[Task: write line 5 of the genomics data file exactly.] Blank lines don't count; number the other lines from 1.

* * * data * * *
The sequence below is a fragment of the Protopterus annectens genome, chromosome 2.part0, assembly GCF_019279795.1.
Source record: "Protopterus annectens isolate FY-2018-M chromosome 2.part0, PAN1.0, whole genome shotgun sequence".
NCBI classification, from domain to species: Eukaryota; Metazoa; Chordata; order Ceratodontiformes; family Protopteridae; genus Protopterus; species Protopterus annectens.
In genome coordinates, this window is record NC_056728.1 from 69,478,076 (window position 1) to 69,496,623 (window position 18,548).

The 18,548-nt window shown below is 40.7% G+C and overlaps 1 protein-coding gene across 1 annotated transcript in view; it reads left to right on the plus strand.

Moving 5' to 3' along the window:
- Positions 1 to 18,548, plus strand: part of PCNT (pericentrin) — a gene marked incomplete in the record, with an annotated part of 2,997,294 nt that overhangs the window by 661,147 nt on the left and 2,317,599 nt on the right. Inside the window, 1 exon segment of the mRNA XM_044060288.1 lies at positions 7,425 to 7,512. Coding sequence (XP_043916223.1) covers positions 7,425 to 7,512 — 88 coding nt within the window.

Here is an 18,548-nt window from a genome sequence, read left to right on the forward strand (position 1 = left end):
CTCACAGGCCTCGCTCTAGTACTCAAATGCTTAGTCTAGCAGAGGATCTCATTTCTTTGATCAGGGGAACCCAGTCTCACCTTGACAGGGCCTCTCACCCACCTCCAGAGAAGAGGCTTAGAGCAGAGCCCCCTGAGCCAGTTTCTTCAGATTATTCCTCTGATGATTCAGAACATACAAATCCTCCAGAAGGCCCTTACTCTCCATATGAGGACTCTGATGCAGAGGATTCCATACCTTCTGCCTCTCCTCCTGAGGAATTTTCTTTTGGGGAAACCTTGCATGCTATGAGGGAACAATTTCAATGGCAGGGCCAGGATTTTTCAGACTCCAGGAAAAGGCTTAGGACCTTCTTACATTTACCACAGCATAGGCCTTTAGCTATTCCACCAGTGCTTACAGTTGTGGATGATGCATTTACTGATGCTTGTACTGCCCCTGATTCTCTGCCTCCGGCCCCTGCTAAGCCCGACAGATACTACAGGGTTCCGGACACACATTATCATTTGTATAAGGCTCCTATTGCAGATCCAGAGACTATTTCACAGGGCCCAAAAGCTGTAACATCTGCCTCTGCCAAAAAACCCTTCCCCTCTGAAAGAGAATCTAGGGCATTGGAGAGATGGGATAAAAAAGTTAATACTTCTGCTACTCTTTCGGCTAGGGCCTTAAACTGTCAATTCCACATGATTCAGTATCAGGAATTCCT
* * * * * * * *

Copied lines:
The 18,548-nt window shown below is 40.7% G+C and overlaps 1 protein-coding gene across 1 annotated transcript in view; it reads left to right on the plus strand.